The birth and death certificates date back to the early 1900s, and the State’s marriage records from 1958 through 2005.
Courts - "SCOTUS Edits a Dissent, and Admits It"
Unlike the 7th Circuit, and recently, the Indiana Supreme Court, the SCOTUS has in the past not revealed after the fact changes to its opinions. A brief story yesterday by Adam Liptak of the NY Times does not prove the SCOTUS is changing its ways, but that it has in one case:
The Supreme Court on Wednesday made a rare confession: One of its opinions contained an error and has been corrected.
Changes in the court’s opinions after they are issued are common, and some happen years after they are announced. But, with few exceptions, the court has not acknowledged its after-the-fact editing.
The court’s announcement Wednesday concerned a dissent from Justice Ruth Bader Ginsburg issued early Saturday morning that objected to an order from the court allowing Texas to use its strict voter ID law in next month’s election.
Justice Ginsburg mistakenly included photo ID cards issued by the Department of Veterans Affairs among the forms of identification that would no longer be accepted. The error was noted Tuesday by Richard L. Hasen, a law professor at the University of California, Irvine.
A court spokeswoman said that Justice Ginsburg’s assertion about those IDs had been deleted from her dissent and that the justice had also made “small stylistic changes” to her opinion.
Ind. Gov't. - "Indiana residents fight city’s home-seizure plan"
Aalia Shaheed of Fox News reports today in a story that begins:
Indiana residents are fighting to save their homes as their local government weighs a sweeping plan to demolish them to make way for new development, in a case critics are calling a “poster child” for the abuse of so-called eminent domain powers.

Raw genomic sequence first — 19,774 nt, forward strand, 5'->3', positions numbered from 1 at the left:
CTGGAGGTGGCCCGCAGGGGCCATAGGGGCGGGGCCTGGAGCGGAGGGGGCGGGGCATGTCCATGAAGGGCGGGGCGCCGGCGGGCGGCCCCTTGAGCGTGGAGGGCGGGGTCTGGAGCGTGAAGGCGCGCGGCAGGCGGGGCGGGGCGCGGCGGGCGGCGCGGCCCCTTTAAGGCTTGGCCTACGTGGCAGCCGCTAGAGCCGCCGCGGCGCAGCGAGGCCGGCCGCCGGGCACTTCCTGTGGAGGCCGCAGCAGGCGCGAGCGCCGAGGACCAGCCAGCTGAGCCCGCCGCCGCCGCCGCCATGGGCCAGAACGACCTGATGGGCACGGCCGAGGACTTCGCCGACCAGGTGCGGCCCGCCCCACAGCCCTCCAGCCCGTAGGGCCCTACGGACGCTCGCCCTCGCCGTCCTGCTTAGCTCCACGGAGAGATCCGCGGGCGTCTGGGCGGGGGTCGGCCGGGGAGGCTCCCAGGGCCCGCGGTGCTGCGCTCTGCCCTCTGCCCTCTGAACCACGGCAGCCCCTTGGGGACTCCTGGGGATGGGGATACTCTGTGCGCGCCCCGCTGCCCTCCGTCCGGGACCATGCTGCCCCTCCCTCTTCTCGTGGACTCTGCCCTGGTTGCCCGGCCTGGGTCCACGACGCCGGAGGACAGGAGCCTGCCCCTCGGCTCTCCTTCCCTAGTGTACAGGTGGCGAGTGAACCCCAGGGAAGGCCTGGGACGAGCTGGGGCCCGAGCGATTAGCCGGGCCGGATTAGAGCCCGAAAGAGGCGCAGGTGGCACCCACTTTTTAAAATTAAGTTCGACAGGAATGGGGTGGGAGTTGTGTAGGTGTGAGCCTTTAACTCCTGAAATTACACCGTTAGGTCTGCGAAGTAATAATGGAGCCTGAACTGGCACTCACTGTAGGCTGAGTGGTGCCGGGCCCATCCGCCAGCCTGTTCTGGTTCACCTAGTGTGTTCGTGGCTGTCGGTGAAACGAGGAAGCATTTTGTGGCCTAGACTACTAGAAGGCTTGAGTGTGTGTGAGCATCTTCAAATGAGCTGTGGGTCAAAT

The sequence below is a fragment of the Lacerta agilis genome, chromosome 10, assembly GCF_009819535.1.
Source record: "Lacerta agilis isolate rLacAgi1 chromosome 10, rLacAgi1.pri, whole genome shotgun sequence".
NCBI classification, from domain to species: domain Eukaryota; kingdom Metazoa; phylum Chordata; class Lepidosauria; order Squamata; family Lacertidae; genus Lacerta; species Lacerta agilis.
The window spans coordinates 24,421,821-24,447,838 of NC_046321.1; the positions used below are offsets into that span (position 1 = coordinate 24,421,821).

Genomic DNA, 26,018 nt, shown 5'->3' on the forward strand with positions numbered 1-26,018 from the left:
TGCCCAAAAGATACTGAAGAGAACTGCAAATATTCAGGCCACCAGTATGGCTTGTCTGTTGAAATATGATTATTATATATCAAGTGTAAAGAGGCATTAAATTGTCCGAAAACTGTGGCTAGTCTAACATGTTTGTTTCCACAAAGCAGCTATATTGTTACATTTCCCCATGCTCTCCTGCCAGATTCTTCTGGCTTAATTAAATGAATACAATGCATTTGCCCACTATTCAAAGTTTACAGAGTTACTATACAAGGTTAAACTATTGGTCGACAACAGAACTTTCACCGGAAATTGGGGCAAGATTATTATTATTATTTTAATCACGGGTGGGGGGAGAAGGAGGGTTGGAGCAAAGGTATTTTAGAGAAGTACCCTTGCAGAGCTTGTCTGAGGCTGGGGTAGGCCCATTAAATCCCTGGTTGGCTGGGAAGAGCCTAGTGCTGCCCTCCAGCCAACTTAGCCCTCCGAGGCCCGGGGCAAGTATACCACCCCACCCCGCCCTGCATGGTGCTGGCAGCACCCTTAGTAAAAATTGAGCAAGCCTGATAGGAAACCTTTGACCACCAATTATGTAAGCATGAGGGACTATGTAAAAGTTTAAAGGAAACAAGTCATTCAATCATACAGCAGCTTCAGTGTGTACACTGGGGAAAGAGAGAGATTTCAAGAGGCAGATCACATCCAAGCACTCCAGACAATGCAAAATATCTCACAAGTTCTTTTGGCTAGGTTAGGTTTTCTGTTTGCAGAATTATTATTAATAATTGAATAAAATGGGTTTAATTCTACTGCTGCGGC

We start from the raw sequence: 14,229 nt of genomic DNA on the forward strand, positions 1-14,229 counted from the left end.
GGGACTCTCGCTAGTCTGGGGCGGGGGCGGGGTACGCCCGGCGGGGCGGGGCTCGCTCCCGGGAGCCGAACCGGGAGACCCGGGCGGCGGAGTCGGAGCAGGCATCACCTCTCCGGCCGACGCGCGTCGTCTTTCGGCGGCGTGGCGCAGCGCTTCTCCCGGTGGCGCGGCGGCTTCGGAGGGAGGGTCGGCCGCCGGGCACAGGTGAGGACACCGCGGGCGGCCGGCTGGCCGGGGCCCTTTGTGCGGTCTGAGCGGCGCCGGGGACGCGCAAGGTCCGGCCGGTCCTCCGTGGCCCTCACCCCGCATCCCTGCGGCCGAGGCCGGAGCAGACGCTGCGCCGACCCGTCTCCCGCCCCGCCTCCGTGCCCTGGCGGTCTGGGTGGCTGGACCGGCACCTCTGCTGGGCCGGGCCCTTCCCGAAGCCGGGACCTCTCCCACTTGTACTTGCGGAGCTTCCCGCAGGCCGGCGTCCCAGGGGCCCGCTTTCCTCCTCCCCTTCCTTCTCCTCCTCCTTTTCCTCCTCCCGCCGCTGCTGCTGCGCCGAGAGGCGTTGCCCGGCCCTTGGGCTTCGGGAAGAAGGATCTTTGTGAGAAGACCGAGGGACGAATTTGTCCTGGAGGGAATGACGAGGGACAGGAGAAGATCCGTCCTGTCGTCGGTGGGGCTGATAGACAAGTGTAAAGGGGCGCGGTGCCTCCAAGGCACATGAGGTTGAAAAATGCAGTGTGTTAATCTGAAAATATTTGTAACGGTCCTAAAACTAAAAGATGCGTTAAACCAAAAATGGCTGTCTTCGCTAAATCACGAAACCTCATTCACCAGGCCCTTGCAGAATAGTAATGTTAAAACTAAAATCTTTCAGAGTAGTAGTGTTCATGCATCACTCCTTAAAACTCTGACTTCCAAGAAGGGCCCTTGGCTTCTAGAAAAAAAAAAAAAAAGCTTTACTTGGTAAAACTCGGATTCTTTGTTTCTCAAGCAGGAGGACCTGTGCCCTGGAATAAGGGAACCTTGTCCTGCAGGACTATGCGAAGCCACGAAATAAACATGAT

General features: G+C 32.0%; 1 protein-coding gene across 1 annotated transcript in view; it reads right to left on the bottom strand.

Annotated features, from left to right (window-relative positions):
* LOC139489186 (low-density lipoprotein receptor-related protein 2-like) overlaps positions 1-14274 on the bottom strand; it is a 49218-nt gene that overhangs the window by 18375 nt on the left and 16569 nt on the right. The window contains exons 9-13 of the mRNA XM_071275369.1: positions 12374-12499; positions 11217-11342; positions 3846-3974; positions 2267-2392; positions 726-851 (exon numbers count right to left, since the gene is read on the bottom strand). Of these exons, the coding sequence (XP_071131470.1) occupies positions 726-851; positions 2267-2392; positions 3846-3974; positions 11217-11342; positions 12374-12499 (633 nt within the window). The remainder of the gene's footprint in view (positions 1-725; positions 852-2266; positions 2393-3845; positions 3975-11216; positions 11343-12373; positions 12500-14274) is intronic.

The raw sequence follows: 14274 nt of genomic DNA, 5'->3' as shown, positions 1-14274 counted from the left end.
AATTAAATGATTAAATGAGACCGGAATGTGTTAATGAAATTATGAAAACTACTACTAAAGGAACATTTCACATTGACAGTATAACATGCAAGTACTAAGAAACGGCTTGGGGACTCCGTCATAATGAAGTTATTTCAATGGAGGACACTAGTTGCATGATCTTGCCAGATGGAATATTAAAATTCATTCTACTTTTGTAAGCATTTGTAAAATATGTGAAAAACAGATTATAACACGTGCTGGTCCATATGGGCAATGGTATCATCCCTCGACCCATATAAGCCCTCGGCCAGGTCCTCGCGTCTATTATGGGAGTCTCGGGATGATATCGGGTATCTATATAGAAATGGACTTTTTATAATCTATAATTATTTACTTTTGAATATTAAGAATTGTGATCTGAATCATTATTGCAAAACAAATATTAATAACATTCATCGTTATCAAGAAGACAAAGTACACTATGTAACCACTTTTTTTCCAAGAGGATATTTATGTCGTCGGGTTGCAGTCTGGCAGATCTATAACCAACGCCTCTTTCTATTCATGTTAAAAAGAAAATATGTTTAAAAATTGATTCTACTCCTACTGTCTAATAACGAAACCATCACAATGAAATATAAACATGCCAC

Charlestown, Ind., Mayor Bob Hall announced his plans earlier this year to demolish more than 350 homes in the city’s Pleasant Ridge neighborhood. The mayor contends the neighborhood is “blighted,” and therefore the city is eligible for state money to buy out the homeowners and tear down their houses.
His office argues the houses, originally bought by the Army in 1940, were meant to be temporary.
But the “temporary” houses remain very much occupied. And many residents are not interested in selling them, at least not for what the government might offer. According to the Institute for Justice, a national group that is aiding residents in their case, the state fund Hall wants to tap offers residents just $6,000 for their houses.
Law - "So Little Paper to Chase in a Law Firm’s New Library"
David W. Dunlap reported yesterday in the NY Times on the shrinking size of law firm libraries. The story focused on the NYC firm Kaye Scholer's recent move:
The law firm Kaye Scholer left a lot behind when it moved this month from 425 Park Avenue in Manhattan, where it had been since 1957, into new quarters at 250 West 55th Street. * * *ILB: In this August 5th post about the 50 most impressive law school buildings in the world, the ILB noted:
Kaye Scholer left something else behind: most of its law library.
Shelves full of uniformly bound legal volumes — beloved of any photographer, videographer or cinematographer who needs a background that instantly proclaims “law office” — are headed to oblivion in the digital era. Kaye Scholer’s library just got there faster because of the exigencies of the move. * * *
Nearly 95 percent of a library that numbered tens of thousands of volumes was discarded. Outdated books were recycled. Updated books were donated. * * *
The new library has about 700 linear feet of shelving in a cheerfully well-illuminated room in the basement — or concourse level — of 250 West 55th Street.
At 425 Park, the library was a two-floor enclave, with accents of wood paneling, at the heart of the firm’s headquarters. There were 10,000 linear feet of shelving. * * *
Those are exactly the books that appeared behind the partners at Friedman, Levy, Goldfarb & Green in a group portrait for a recent advertising supplement, “Super Lawyers.” The photo was taken in the firm’s conference room and library at 250 West 57th Street.
“The answer to your question is that they’re basically decoration,” Ira H. Goldfarb, the senior partner and trial lawyer, said about the books. “They’re an anachronism. We couldn’t give them away if we wanted to.”